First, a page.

Articles written in Journal of Genetics
Volume 36 Issue 2 July 1938 pp 197-211
It has been demonstrated that a well-defined population of
Mice inbred from a population in a Scottish coal-mine, comprising the types yellow-belly and grey-belly, revealed an unexpected lack of heterozygotes. It was concluded that the mice were not mating at random, but break up into comparatively small mating units. This was corroborated by the fact that mice tested for heterozygosis for hidden recessives failed to segregate for any.
From Dubinin’s data it was concluded that there is no evidence for inbreeding in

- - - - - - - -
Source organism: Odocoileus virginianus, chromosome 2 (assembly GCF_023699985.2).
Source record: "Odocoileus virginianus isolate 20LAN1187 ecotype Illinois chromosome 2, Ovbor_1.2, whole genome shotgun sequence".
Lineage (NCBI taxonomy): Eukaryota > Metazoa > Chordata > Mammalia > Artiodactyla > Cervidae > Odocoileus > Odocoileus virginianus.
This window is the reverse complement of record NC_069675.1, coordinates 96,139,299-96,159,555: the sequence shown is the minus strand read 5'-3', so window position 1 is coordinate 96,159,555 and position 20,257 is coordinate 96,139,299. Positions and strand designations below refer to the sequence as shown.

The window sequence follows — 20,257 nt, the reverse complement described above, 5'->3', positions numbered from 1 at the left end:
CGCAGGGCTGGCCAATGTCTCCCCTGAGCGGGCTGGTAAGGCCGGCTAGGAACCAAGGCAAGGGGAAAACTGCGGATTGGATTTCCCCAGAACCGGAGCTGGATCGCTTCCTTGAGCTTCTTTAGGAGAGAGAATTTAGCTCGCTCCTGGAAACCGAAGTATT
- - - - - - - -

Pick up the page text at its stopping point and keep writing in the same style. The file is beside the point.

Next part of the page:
Volume 44 Issue 2-3 December 1942 pp 129-142
Two populations of
The chromosomes of different sequences are combined in individuals at random.
The two homozygotes of chromosome IV could be distinguished from the heterozygote by means of the position of the nucleolus. Analysis of the frequency of the three types showed that mating in the population was at random and that no single type was favoured at the expense of the other.
The difference in the frequency of some of the sequences found is probably accidental, due to the limited size of the populations.
No acentric or dicentric fragments were found in the meiosis of males known to have inversions. It was therefore concluded that they were situated outside the chiasma-forming regions and had in consequence no deleterious effect on fertility.
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